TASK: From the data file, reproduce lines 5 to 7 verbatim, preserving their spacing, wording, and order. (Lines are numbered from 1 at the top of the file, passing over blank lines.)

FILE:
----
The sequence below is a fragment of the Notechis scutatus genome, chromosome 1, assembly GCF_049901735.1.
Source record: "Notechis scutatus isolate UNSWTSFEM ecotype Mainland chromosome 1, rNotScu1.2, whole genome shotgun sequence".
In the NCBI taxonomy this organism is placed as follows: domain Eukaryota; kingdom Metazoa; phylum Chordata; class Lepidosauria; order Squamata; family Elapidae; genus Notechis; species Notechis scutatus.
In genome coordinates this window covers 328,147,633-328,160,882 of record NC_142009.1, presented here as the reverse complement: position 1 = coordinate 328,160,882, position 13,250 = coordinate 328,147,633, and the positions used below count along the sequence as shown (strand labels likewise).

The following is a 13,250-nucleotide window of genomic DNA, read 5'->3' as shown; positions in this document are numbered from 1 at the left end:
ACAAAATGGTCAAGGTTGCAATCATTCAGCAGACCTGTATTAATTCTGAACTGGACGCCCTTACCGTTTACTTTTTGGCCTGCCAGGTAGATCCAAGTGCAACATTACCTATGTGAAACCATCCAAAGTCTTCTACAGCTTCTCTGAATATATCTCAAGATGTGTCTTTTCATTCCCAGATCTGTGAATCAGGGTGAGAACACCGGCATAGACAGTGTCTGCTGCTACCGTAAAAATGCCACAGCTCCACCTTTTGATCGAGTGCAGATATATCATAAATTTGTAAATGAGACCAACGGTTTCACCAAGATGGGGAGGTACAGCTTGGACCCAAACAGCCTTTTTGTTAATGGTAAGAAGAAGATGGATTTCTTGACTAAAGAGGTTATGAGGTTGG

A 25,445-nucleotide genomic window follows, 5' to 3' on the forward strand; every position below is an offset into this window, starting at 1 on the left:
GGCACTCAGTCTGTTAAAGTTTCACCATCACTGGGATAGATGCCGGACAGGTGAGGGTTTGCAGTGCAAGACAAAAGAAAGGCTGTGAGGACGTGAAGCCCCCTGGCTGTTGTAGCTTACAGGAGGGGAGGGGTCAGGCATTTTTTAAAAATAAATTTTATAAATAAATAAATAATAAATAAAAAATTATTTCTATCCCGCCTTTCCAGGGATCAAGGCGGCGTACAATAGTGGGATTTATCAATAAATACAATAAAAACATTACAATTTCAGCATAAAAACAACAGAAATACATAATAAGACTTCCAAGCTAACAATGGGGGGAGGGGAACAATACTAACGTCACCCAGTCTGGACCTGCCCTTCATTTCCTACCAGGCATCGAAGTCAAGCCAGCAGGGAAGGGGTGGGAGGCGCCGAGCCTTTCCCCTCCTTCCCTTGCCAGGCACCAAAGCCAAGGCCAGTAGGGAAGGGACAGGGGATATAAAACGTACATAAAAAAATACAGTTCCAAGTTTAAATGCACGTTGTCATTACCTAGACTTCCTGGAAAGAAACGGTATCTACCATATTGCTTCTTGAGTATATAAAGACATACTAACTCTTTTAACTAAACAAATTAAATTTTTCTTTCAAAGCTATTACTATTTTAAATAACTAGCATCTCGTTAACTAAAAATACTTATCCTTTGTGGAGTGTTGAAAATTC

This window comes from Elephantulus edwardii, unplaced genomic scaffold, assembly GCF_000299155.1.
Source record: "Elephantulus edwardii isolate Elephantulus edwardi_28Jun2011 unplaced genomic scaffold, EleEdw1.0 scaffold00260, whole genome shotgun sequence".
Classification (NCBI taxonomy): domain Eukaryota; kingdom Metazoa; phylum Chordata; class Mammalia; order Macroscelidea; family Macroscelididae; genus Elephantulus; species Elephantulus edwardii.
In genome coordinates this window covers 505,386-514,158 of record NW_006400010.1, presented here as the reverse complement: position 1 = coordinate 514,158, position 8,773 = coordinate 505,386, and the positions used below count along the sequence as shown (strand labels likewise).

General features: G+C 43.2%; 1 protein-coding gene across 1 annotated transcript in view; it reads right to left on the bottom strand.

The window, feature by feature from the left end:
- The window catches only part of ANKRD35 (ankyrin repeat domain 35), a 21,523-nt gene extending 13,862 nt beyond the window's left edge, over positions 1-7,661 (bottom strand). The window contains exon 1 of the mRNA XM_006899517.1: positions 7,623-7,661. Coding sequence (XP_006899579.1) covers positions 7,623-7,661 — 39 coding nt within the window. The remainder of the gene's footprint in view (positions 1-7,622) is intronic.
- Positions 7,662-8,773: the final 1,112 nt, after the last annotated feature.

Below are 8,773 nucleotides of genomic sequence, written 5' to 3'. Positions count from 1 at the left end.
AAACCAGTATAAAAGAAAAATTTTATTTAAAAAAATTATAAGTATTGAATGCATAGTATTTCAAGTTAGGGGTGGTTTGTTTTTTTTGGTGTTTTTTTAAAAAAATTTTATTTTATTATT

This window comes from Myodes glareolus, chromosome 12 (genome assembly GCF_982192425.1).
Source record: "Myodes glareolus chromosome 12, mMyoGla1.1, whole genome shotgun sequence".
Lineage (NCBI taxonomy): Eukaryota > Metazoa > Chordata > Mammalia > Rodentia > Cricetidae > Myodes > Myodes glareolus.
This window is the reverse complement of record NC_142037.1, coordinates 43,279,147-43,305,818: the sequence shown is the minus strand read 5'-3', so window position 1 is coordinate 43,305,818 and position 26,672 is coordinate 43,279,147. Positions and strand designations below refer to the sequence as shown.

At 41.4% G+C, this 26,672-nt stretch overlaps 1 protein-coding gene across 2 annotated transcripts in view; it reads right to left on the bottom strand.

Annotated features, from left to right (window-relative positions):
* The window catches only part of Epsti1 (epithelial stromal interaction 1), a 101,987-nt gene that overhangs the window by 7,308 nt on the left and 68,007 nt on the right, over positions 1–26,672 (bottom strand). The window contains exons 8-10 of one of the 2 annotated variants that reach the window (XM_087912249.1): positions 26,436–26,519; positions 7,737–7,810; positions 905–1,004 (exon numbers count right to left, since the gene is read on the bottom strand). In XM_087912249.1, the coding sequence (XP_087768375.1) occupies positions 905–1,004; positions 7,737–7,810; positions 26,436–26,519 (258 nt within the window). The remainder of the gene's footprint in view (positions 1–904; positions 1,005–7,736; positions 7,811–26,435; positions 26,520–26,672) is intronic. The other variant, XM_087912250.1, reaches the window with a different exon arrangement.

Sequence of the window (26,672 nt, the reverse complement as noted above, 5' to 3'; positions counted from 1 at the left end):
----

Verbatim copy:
The following is a 13,250-nucleotide window of genomic DNA, read 5'->3' as shown; positions in this document are numbered from 1 at the left end:
ACAAAATGGTCAAGGTTGCAATCATTCAGCAGACCTGTATTAATTCTGAACTGGACGCCCTTACCGTTTACTTTTTGGCCTGCCAGGTAGATCCAAGTGCAACATTACCTATGTGAAACCATCCAAAGTCTTCTACAGCTTCTCTGAATATATCTCAAGATGTGTCTTTTCATTCCCAGATCTGTGAATCAGGGTGAGAACACCGGCATAGACAGTGTCTGCTGCTACCGTAAAAATGCCACAGCTCCACCTTTTGATCGAGTGCAGATATATCATAAATTTGTAAATGAGACCAACGGTTTCACCAAGATGGGGAGGTACAGCTTGGACCCAAACAGCCTTTTTGTTAATGGTAAGAAGAAGATGGATTTCTTGACTAAAGAGGTTATGAGGTTGG

A 25,445-nucleotide genomic window follows, 5' to 3' on the forward strand; every position below is an offset into this window, starting at 1 on the left: